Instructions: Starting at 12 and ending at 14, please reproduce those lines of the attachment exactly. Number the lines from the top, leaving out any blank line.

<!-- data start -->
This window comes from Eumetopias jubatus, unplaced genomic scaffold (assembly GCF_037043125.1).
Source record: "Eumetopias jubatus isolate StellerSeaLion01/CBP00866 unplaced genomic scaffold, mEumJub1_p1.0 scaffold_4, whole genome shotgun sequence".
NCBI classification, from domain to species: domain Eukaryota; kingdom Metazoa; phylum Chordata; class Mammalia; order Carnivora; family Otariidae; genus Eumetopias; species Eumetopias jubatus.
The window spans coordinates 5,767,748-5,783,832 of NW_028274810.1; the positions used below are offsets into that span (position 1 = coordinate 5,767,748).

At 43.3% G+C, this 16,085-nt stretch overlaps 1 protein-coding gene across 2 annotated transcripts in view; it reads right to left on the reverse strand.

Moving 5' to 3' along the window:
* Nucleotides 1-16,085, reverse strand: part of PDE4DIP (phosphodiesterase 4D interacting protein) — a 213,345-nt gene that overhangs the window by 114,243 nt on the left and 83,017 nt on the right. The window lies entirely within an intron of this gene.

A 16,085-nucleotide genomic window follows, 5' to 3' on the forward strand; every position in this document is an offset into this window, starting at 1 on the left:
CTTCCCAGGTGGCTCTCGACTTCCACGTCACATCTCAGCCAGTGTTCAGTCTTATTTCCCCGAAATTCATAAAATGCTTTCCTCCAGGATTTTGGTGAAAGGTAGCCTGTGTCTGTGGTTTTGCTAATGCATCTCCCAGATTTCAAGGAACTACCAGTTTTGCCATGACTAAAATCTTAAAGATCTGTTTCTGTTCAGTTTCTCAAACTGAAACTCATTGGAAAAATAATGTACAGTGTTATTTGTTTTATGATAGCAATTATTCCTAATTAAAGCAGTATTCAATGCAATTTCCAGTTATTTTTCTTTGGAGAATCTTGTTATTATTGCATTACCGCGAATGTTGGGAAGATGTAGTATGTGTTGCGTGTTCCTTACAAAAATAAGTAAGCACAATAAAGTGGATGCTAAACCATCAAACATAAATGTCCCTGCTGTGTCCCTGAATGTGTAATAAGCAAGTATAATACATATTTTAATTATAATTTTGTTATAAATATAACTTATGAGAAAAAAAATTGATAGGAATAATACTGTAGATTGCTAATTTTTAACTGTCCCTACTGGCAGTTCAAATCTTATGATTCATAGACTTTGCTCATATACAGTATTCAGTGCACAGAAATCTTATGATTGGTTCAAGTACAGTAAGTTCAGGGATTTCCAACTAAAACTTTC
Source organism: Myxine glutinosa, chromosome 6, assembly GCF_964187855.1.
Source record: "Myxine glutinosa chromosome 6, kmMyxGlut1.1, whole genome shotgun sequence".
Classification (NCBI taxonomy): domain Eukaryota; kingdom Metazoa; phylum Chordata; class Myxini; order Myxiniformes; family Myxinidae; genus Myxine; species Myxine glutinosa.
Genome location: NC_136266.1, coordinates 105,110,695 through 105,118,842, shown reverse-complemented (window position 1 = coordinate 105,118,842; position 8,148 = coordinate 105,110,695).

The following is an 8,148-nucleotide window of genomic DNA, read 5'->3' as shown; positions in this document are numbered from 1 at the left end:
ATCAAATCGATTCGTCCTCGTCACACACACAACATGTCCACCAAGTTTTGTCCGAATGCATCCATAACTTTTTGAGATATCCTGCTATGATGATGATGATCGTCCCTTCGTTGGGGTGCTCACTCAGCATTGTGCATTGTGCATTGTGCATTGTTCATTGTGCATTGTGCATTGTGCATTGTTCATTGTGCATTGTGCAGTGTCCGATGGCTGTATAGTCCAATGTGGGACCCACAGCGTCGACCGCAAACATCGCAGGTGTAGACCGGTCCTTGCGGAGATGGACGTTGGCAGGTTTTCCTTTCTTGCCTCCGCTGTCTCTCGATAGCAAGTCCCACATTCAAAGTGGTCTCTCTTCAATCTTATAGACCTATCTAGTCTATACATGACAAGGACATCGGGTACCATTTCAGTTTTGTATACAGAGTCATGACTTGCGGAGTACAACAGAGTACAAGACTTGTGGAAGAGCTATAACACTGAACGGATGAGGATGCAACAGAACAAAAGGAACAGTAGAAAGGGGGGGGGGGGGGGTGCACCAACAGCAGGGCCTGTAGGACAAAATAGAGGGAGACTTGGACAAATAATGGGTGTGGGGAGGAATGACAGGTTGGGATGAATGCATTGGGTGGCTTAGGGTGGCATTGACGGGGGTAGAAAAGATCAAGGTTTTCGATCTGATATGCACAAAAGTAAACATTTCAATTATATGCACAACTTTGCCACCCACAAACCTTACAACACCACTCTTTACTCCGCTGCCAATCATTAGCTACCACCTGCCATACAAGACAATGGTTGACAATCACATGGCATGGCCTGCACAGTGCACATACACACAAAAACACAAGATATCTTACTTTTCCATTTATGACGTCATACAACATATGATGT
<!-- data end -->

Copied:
Classification (NCBI taxonomy): domain Eukaryota; kingdom Metazoa; phylum Chordata; class Myxini; order Myxiniformes; family Myxinidae; genus Myxine; species Myxine glutinosa.
Genome location: NC_136266.1, coordinates 105,110,695 through 105,118,842, shown reverse-complemented (window position 1 = coordinate 105,118,842; position 8,148 = coordinate 105,110,695).

The following is an 8,148-nucleotide window of genomic DNA, read 5'->3' as shown; positions in this document are numbered from 1 at the left end: